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The opening of the high country in the Wasatch!!

July 6, 2011

July 2nd and for many this was the first time venturing out on the upper trails in the Wasatch. Now don’t get me wrong there is still plenty of snow and hazards up there, but when you are running a snow covered ridge and 20 to 30 of the same liked minded trail runners are over looking Park City on the Crest trail, you know you aren’t the only one with issues.

Thanks to a trail report by the MRC guys,  several of us decided this Saturday to get some fresh air and stretch our legs at higher elevations.The trail head of choice was Mill D in Big Cottonwood Canyon. At 6:00 am, the parking lot was still relatively quiet. This would not be for long. We did a clockwise route from Mill D to Dog Lake. While ascending we got reports that Deso Lake was runnable and were excited to commit to the entire loop, which entailed descending into Millcreek via Big Water, running up Little Water and returning via the Desolation Lake Trail. We did try to go up further along the Crest Trail, but this was still very snow covered. Although runnable, we decided to loop back to the car.

A couple of the guys were not interested in doing a longer run, so I left them on the return to Mill D, I was feeling especially strong, confident, hydrated and ready to get 30 miles in. I guess that is where I went wrong.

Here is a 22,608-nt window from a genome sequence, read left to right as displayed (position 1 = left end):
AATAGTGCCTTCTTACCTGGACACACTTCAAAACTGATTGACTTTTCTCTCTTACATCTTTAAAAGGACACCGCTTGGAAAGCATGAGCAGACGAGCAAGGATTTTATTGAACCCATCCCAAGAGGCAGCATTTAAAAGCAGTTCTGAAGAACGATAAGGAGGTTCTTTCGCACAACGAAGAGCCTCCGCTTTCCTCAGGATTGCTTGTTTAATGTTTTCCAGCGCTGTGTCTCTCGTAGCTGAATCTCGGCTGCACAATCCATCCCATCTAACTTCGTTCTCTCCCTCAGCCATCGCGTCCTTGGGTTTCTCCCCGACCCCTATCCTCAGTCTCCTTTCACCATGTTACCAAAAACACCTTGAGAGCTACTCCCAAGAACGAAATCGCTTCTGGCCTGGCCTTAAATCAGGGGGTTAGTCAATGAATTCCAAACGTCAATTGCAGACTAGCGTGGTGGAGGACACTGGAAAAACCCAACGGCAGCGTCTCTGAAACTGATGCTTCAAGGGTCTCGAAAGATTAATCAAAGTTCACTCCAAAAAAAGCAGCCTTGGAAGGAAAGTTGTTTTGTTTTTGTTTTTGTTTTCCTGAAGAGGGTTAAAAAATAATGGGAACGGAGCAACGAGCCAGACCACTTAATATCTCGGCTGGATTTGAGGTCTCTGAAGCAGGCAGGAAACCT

I ended up returning to Dog lake quickly, saw karl Meltzer and started along the Desolation Trail, which I might say was very patchy with huge drifts of snow on the portion I ran.
My first mistake was that I turned to quickly off the Deso Trail and began descending into Butler Fork. Thinking that this would be fine, I descended to the junction with the Raymound Trail and returned up to the originally intended route. Although it added some climbing and a mile or two, I was feeling could enough to press on. However, my lack of knowledge of the Mill A route, the immensity of the snow feilds in the area and my general frustration, made it very difficult to route find. I lost the trail and attempted to find the Mill A trail with no luck. Which left me with the choice of risking a unknown route or returning to the Butler fork area. After an hour of bush wacking and climbing up and down deer trails, I conceded to return to the known. This left me with less energy, water and motivation for continuing, but I had no choice. So I bush whacked again to the ridge  and felt extremely releaved to be back on trail and to get going (mile 20). When in the midst of my celebration, I was struck again with the sense of my humanity. I fell sharply to the ground and writhed in pain. I am still not certain what precepitated this ankle sprain, but it was sharp and humbling. After about 5 minutes lying on the ground, I relented. I jogged back down and hitched a ride back. I was dissappointed with myself and the numbers, but happy to have returned home to a happy wife and the ice pack kindly waiting for me. In summery 22.8 miles 7,100 feet of climbing and an ankle that hated me.

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